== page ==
Street in Motion 

A redesigned bike-friendly avenue through Richmond’s Fan District might lure an unintended audience — drivers.

click to enlarge Floyd Avenue in the Fan and Museum districts already is marked with sharrows, installed two years ago to remind drivers to share the road with cyclists.

Scott Elmquist

Floyd Avenue in the Fan and Museum districts already is marked with sharrows, installed two years ago to remind drivers to share the road with cyclists.

Pedals creak. Tires whirl. A cyclist whizzes toward Virginia Commonwealth University, slow-rolling through a stop sign on his way down Floyd Avenue.

The street already is a major thoroughfare for bikes in the Fan. If all goes according to plan, this time next year it will be transformed into the first of dozens of planned bike-walk streets across the city.

But how much the proposed changes to Floyd will benefit cyclists and pedestrians is a matter of debate. Some bike advocates worry that the $500,000 project intended to discourage car traffic has been watered down so much it will make the street more inviting to drivers.

"They call it a bike boulevard, but there's nothing that makes it a bike boulevard," says Doug Cole, the sole member of the city's Planning Commission to vote against the project. He says the project will do more to speed up car traffic than ease conditions for cyclists: "If it's easier on drivers, it's worse on bikers."

In other cities that have built networks of bike-walk streets, planners have relied on a mix of midblock speed humps, traffic diverters and traffic circles to discourage nonlocal car traffic.

In Richmond, largely in response to concerns from neighbors, planners settled on a proposal that relies almost exclusively on replacing four-way stops with traffic circles at intersections between Thompson Street and Monroe Park. The idea is that the circles will keep traffic slow while allowing cyclists to move through intersections without stopping.

But Cole and others note that traffic circles won't make car traffic any slower than it is, and will do nothing to discourage drivers from using Floyd. They say the circles will make the street more appealing to through traffic for the same reason it becomes more appealing to cyclists: There's no need to stop at the intersections.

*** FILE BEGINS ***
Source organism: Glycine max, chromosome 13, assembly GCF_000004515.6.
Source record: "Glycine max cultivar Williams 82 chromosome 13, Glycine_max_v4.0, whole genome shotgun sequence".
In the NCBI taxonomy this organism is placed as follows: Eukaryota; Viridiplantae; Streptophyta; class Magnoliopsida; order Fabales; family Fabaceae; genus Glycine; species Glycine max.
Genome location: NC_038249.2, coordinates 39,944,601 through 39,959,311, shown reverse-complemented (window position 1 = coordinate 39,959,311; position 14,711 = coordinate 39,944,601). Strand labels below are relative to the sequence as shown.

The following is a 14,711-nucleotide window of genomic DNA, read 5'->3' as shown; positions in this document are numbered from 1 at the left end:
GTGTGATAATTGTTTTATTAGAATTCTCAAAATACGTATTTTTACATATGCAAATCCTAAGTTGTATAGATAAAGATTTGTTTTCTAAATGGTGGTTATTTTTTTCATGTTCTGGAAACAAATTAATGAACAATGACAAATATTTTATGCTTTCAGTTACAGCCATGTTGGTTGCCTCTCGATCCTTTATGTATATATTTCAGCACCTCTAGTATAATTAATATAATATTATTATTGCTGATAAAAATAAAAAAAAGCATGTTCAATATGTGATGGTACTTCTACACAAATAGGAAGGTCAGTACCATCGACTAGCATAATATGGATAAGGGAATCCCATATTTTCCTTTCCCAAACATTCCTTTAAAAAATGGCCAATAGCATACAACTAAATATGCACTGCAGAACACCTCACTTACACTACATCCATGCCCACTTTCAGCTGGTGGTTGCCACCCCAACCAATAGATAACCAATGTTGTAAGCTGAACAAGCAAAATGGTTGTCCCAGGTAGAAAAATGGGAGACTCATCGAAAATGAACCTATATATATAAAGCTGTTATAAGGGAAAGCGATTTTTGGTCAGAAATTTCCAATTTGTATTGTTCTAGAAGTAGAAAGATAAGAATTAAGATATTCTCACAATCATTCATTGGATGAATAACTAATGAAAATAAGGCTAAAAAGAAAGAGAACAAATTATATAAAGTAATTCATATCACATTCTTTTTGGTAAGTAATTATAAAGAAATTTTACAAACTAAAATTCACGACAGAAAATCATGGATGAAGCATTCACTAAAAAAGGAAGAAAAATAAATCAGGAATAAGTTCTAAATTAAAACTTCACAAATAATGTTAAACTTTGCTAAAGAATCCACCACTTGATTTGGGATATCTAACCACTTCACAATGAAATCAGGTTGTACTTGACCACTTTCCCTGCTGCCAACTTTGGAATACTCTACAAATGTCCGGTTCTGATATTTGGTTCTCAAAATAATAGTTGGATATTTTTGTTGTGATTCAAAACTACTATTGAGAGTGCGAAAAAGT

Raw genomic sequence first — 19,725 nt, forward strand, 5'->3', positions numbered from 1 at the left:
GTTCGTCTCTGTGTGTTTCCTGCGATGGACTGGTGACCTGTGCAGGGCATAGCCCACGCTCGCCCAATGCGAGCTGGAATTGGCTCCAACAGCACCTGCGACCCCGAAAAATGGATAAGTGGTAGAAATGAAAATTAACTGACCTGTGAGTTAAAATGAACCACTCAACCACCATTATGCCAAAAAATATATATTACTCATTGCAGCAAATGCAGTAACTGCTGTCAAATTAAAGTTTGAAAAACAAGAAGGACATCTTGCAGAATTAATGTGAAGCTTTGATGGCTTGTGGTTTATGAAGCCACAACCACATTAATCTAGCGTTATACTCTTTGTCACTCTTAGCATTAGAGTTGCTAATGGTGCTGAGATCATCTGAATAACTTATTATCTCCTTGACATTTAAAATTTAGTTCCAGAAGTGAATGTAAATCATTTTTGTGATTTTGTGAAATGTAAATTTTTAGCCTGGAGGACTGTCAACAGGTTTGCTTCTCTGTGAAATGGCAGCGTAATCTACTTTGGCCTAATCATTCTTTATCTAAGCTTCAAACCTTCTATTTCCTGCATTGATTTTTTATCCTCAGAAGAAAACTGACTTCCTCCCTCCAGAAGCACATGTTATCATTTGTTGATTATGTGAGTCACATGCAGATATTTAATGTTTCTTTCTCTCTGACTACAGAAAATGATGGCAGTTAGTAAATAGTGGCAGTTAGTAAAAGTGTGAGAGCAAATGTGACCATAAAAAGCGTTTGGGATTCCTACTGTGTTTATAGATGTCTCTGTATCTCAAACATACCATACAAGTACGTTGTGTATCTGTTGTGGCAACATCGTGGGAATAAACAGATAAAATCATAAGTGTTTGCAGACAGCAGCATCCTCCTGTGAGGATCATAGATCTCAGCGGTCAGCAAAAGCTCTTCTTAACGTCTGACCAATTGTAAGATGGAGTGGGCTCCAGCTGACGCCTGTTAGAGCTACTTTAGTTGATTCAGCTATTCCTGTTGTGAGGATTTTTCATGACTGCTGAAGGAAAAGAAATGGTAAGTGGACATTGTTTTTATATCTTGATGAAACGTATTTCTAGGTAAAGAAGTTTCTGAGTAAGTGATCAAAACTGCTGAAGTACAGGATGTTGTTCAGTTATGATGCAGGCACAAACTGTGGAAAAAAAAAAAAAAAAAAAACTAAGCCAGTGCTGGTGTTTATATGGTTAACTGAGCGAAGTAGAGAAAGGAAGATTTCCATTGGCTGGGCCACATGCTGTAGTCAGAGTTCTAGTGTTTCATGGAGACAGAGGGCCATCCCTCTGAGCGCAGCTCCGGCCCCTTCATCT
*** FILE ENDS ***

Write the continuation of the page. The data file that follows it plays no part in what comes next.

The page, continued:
Compared with the four-way stops that govern most intersections, Cole says, a redesigned Floyd Avenue with traffic circles will feel downright speedy to drivers used to the stop-and-go grind of the Fan.

The city's bicycle coordinator, Jake Helmboldt, says the concern is valid. But the planned changes will have the psychological effect of making drivers go slower on all parts of the street — not just at intersections, he says: "People don't tend to speed up as much in-between."

Helmboldt says the branding of the street also will be critical to showing drivers that Floyd is a place to go slow and give priorities to bicycles and pedestrians.

But other city staff members who reviewed the plan have shared concerns. In his report to the Urban Design Commission and Planning Commission, city planner Jeff Eastman suggested changes, including bigger traffic circles and reducing the speed limit to 20 mph.

Bike Walk RVA, the bike advocacy wing of Sports Backers, pushed similar changes, calling for midblock speed bumps to ensure drivers adhere to a 20-mph speed limit.

The city's traffic engineer, Thomas Flynn, says his office considers it unnecessary to lower the speed limit. And Helmboldt says speed humps were thrown out during the planning process because of resident opposition.

Similarly, diverters, which force traffic to reroute by directing it onto side streets while allowing bikes to pass through, weren't pursued. That's despite a survey of residents showing that more than 60 percent supported them. That wasn't a strong enough mandate, says Charles Samuels, one of three City Council members whose district the project cuts through.

The initiative has been the subject of tense neighborhood meetings, with opponents worrying that the project will take away parking. Planners say it won't remove any legal spaces.

Lindsay Walker is a bike outreach coordinator in Portland, Ore., which has more than 70 miles of bike-walk streets. The city calls them neighborhood greenways. She says planners in Portland no longer use traffic circles to discourage vehicular traffic.

"We found that the traffic circles didn't have that much of an impact on lowering vehicle speeds," says Walker, who co-authored a bike-walk street planning guide.

Instead, the circles created a pinch point in the street, forcing cars and bikes close together in intersections. "I have to say, it's one of the big lessons we learned here," she says.

Councilman Jon Baliles, who lives on Floyd Avenue, says he hasn't decided whether he'll support the project. But he says if the city finds out the changes aren't adequate, they can always revisit the project.

"Richmond does not do big projects with drastic changes well," he says. "This is an incremental plan that can be adjusted as it goes along. I think that's a better approach than diving in head first."

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